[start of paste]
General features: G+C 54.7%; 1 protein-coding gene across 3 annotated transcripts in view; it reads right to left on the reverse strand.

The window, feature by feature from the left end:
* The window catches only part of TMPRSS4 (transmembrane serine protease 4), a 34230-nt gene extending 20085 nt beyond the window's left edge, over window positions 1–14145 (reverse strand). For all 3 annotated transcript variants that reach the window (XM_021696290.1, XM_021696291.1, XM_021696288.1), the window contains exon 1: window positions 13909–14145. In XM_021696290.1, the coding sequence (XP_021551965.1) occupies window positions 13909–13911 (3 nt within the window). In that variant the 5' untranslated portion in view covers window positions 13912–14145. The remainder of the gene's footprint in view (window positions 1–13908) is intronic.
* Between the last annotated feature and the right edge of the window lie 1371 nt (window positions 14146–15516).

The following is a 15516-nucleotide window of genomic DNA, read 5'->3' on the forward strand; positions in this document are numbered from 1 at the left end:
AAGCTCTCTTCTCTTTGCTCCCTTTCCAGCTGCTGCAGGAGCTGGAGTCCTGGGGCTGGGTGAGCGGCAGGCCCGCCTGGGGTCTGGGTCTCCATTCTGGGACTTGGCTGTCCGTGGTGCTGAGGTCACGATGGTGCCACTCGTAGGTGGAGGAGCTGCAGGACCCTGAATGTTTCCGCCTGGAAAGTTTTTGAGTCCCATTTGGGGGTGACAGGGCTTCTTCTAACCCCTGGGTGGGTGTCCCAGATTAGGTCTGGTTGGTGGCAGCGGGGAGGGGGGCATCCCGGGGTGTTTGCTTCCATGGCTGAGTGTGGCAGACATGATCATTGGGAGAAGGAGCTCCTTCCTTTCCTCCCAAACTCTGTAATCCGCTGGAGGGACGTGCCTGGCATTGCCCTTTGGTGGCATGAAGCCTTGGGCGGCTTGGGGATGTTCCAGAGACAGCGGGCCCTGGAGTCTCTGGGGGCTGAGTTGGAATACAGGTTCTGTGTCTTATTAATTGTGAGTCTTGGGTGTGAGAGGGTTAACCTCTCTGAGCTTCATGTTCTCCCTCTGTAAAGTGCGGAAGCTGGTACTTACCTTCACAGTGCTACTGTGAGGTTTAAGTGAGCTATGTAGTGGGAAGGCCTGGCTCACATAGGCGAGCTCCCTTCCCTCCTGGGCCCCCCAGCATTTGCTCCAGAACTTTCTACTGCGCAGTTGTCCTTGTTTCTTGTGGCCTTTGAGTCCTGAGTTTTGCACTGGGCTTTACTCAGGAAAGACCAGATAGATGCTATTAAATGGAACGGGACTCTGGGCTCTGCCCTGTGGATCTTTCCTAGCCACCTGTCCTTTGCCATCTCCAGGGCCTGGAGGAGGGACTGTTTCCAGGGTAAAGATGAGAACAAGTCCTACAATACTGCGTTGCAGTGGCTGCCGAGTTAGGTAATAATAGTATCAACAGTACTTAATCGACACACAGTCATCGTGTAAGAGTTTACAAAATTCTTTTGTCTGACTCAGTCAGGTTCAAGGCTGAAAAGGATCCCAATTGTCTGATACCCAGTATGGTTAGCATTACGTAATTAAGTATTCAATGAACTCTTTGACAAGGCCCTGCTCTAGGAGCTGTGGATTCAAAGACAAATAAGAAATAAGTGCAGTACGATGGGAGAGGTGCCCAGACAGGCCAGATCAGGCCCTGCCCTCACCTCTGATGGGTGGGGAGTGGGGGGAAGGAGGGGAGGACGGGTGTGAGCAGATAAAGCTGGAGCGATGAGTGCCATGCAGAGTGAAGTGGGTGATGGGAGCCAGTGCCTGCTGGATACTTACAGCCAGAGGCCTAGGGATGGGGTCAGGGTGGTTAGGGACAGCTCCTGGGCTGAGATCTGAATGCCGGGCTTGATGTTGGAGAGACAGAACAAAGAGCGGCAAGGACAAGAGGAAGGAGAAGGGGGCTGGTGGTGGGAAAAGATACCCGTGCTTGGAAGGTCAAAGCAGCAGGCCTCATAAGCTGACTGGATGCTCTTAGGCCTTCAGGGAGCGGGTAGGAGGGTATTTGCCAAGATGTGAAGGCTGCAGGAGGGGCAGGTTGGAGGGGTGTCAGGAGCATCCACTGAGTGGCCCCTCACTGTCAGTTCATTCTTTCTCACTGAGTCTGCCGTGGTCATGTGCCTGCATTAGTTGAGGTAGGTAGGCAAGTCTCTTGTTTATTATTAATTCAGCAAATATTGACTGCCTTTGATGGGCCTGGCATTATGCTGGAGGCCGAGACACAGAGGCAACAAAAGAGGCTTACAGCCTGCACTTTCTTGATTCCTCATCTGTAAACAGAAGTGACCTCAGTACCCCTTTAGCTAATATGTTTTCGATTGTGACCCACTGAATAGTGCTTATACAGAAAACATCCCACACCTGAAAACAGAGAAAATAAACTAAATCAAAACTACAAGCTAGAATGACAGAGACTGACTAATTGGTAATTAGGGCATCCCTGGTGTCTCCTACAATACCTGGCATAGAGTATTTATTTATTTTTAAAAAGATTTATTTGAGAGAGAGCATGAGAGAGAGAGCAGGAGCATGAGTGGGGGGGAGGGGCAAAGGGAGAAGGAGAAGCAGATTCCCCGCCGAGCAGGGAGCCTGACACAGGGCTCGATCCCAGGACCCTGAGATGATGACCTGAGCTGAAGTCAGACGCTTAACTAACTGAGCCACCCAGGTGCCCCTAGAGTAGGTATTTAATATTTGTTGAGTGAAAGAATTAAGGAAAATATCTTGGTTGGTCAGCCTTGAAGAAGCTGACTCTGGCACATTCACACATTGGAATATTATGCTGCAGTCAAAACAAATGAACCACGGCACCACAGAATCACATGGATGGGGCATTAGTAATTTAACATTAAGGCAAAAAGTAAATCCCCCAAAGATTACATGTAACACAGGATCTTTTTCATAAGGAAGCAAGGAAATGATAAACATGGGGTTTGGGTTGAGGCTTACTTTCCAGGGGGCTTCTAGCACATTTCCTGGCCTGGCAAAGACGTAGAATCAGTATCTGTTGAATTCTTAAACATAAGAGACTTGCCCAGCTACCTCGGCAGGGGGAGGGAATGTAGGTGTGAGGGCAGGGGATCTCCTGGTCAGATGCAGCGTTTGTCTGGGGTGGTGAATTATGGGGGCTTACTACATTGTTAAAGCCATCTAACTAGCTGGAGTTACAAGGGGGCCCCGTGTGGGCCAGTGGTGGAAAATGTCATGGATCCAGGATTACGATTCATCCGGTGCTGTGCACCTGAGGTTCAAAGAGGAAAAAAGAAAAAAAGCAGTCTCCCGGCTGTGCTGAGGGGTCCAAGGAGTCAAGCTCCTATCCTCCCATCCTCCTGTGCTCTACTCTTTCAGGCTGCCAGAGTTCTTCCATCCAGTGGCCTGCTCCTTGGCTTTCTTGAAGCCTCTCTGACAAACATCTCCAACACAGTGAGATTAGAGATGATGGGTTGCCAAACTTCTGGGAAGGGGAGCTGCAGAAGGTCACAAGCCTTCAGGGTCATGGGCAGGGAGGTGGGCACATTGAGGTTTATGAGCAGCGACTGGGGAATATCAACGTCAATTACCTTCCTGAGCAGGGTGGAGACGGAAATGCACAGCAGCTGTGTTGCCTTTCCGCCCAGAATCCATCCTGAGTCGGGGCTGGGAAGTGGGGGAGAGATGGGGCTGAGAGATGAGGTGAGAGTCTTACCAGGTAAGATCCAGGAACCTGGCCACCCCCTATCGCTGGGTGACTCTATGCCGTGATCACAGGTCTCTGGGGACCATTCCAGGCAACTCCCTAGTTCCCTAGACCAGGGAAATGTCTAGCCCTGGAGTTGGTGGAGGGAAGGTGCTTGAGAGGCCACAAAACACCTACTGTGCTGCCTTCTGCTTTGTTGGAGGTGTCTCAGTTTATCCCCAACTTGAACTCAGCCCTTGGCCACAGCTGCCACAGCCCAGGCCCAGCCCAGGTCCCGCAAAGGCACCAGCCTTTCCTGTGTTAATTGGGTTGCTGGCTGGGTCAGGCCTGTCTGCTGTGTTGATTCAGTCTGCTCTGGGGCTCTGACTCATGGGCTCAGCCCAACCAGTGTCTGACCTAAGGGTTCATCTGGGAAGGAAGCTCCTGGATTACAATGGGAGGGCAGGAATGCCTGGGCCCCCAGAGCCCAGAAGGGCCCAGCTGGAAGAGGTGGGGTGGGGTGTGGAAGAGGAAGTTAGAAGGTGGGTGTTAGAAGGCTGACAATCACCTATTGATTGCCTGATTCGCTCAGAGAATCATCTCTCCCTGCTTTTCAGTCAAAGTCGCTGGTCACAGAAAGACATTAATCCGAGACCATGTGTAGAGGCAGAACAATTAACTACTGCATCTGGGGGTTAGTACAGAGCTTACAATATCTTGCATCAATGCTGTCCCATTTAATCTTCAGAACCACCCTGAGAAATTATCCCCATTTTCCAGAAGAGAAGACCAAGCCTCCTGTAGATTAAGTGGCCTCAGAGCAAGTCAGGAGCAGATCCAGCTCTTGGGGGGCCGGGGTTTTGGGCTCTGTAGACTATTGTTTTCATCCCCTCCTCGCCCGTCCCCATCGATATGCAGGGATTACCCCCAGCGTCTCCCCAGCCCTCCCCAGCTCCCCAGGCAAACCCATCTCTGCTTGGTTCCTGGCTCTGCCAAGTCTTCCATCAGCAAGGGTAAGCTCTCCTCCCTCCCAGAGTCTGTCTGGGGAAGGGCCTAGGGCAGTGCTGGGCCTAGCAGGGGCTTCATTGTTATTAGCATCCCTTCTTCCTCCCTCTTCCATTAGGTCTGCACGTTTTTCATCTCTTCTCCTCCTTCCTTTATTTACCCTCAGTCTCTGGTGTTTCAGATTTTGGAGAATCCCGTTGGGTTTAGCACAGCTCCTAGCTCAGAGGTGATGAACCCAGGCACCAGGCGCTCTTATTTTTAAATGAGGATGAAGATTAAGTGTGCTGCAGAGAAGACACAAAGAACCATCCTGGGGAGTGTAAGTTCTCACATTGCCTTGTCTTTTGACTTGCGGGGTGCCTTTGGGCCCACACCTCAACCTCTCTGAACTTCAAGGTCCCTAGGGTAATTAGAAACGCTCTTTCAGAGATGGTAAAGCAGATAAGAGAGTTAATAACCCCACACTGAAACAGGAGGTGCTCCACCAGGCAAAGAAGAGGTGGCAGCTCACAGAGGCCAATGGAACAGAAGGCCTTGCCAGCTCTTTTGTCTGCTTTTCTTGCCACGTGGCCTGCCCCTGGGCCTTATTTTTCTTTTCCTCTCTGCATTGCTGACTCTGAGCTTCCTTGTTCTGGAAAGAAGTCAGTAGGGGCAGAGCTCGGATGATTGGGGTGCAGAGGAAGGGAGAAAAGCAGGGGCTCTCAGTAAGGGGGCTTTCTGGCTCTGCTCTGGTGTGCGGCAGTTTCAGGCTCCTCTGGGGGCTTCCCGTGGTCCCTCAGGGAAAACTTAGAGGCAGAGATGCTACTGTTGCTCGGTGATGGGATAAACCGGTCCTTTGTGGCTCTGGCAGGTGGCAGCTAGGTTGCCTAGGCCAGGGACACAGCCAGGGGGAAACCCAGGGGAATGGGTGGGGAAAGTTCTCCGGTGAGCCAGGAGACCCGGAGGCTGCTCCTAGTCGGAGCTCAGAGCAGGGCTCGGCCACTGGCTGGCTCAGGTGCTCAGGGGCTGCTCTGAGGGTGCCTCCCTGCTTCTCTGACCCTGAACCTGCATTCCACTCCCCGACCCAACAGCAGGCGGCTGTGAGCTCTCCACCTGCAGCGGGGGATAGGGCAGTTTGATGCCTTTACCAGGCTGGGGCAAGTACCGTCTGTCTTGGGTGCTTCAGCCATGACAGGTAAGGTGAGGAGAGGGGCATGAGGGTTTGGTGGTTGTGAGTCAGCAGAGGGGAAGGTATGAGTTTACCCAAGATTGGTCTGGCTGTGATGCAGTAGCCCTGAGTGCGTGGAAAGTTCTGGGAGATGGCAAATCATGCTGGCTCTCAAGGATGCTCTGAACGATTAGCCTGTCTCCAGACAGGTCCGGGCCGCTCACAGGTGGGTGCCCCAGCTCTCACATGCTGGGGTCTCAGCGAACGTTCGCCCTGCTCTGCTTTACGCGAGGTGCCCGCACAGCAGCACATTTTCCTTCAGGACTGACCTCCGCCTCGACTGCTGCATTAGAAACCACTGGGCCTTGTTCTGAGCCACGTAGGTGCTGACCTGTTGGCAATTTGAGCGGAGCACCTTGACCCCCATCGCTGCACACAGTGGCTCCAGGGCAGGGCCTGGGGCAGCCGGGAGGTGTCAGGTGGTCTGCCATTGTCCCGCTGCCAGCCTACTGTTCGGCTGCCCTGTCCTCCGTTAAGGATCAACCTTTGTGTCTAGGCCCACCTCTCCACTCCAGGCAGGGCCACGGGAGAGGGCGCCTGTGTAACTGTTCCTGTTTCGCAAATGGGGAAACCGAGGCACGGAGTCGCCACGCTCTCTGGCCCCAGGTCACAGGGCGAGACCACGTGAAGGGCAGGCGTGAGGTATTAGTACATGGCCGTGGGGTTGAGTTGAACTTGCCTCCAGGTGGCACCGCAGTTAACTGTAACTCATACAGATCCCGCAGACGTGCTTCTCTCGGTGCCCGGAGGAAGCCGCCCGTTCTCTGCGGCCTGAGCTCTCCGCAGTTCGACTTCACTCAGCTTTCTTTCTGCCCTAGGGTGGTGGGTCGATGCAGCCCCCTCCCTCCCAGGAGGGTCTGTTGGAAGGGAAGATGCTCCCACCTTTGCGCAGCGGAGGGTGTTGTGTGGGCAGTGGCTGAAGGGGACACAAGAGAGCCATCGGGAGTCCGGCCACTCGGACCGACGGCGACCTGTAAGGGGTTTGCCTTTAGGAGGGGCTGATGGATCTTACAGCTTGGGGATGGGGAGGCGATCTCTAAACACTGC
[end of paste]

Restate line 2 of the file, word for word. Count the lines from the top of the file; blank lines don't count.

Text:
The window, feature by feature from the left end: